As paganism and Christianity were mixed together, sometimes a saint was given a similar sounding name as that of the pagan god or goddess it replaced. The goddess Victoria of the Basses-Alpes was renamed as St. Victoire, Cheron as St. Ce-ranos, Artemis as St. Artemidos, Dionysus as St. Dionysus, etc. The goddess Brighit (regarded as the daughter of the sun-god and who was represented with a child in her arms) was smoothly renamed as "Saint Bridget." In pagan days, her chief temple at Kildare was served by Vestal Virgins who tended the sacred fires. Later her temple became a convent and her vestals, nuns. They continued to tend the ritual fire, only it was now called "St. Bridget's fire."11

The best preserved ancient temple now remaining in Rome is the Pantheon which in olden times was dedicated (according to the inscription over the portico) to "Jove and all the gods." This was reconsecrated by Pope Boniface IV to "The Virgin Mary and all the saints." Such practices were not uncommon. "Churches or ruins of churches have been frequently found on the sites where pagan shrines or temples originally stood...It is also to some extent true that sometimes the sain t whose aid was to be invoked at the Christian shrine bore some outward analogy to the deity previously hallowed in that place. Thus in Athens the shrine of the healer Asklepios...when it became a church, was made sacred to the two saints whom the Christian Athenians invoked as miraculous healers, Kosmas and Damian."12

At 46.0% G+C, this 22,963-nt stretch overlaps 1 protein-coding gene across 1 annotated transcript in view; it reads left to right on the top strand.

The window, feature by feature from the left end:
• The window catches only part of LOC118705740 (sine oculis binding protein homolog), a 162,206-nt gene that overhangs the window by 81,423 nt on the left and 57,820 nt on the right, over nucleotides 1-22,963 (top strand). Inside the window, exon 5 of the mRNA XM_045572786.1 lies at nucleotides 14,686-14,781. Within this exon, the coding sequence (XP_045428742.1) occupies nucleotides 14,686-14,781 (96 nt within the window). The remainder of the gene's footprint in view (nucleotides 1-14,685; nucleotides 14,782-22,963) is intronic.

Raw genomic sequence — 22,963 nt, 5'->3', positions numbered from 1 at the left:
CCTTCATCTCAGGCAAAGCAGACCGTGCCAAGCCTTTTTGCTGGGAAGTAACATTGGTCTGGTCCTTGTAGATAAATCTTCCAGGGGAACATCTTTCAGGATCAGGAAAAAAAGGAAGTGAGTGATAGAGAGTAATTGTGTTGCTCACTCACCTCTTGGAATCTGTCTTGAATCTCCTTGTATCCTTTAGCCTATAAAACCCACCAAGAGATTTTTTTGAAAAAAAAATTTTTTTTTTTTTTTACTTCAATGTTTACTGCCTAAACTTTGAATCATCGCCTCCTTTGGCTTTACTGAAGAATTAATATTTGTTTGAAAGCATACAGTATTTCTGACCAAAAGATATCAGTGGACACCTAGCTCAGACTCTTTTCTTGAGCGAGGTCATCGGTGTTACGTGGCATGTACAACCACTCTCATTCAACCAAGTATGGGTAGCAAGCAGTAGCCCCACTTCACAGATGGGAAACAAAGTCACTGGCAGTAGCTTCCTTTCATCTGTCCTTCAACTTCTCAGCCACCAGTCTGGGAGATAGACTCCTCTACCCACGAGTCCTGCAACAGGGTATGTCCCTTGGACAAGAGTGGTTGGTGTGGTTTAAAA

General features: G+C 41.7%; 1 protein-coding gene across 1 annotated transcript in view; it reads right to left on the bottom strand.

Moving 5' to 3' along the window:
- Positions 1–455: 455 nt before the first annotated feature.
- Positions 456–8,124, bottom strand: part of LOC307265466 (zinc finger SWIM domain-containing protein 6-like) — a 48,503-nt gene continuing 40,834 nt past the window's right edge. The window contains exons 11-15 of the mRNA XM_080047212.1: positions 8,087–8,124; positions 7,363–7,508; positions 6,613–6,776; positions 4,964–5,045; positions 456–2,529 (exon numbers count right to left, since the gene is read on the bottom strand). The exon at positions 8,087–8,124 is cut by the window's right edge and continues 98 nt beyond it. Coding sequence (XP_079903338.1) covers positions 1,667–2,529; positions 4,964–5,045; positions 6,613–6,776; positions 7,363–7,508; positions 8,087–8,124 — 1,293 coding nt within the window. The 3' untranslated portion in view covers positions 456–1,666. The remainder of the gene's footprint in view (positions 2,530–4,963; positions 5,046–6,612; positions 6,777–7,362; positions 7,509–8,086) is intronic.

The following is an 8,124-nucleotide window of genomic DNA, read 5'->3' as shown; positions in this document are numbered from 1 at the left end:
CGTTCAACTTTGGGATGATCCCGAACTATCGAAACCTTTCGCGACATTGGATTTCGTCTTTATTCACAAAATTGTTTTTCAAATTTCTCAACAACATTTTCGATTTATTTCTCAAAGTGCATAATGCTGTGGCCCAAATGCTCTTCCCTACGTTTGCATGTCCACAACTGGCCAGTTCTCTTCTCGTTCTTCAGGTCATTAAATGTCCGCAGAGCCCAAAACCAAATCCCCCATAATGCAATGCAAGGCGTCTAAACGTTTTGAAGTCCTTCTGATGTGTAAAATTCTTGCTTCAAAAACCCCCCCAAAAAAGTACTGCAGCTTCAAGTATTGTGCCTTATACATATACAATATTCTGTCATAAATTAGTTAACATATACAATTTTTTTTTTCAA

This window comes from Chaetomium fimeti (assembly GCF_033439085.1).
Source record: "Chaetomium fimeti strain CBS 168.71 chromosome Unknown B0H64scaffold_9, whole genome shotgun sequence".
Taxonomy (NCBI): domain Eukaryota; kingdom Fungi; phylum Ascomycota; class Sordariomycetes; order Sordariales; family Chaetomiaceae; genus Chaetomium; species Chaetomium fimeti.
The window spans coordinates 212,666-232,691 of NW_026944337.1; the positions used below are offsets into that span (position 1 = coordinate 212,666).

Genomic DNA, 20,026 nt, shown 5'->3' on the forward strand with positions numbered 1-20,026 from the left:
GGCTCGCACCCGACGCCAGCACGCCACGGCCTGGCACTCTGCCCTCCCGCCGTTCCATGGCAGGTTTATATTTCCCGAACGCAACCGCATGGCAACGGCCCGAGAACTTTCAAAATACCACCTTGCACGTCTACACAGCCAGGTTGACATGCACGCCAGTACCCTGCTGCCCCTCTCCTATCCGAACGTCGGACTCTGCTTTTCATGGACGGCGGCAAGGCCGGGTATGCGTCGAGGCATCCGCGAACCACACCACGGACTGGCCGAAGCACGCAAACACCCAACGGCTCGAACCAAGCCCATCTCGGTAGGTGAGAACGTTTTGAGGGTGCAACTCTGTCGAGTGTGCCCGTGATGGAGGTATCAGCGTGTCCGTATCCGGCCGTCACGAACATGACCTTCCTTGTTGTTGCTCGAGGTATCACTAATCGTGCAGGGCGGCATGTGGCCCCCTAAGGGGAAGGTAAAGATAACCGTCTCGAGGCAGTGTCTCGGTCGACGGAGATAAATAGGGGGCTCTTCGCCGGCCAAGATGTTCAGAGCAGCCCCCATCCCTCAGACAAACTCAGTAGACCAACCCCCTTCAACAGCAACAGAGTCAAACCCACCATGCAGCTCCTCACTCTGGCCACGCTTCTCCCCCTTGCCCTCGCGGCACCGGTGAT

A cave shown in Bethlehem as the place in which Jesus was born, was, according to Jerome, actually a rock shrine in which the Babylonian god Tammuz had been worshipped. The scriptures never state that Jesus was born in a cave.

Throughout the Roman Empire, paganism died in one form, only to live again within the Roman Catholic church. Not only did the devotion to the old gods continue (in a new form), but the use of statues of these gods as well. In some cases, it is said, the very same statues that had been worshipped as pagan gods were renamed as Christian saints. Through the centuries, more and more statues were made, until today there are churches in Europe which contain as many as two, three, and four thousand statues.13 In large impressive cathedrals, in small chapels, at wayside shrines, on the dashboards of automobiles—in all these places the idols of Catholicism may be found in abundance.